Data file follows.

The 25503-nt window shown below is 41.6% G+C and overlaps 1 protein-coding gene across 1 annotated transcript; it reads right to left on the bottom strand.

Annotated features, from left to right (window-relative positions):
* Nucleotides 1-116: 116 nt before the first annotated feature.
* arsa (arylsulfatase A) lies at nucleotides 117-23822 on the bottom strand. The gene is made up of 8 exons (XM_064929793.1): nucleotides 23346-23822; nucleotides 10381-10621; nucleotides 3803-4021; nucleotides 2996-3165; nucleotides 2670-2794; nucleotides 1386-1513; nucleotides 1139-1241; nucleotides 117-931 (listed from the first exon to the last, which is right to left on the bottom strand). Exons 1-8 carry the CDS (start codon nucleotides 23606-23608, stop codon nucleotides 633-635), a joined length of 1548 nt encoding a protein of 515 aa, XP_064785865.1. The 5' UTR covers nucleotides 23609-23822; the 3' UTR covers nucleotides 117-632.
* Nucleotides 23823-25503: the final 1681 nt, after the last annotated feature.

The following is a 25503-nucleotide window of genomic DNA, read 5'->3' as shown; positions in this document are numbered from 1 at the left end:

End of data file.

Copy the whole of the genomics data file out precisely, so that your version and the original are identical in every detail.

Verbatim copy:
The 25503-nt window shown below is 41.6% G+C and overlaps 1 protein-coding gene across 1 annotated transcript; it reads right to left on the bottom strand.

Annotated features, from left to right (window-relative positions):
* Nucleotides 1-116: 116 nt before the first annotated feature.
* arsa (arylsulfatase A) lies at nucleotides 117-23822 on the bottom strand. The gene is made up of 8 exons (XM_064929793.1): nucleotides 23346-23822; nucleotides 10381-10621; nucleotides 3803-4021; nucleotides 2996-3165; nucleotides 2670-2794; nucleotides 1386-1513; nucleotides 1139-1241; nucleotides 117-931 (listed from the first exon to the last, which is right to left on the bottom strand). Exons 1-8 carry the CDS (start codon nucleotides 23606-23608, stop codon nucleotides 633-635), a joined length of 1548 nt encoding a protein of 515 aa, XP_064785865.1. The 5' UTR covers nucleotides 23609-23822; the 3' UTR covers nucleotides 117-632.
* Nucleotides 23823-25503: the final 1681 nt, after the last annotated feature.

The following is a 25503-nucleotide window of genomic DNA, read 5'->3' as shown; positions in this document are numbered from 1 at the left end: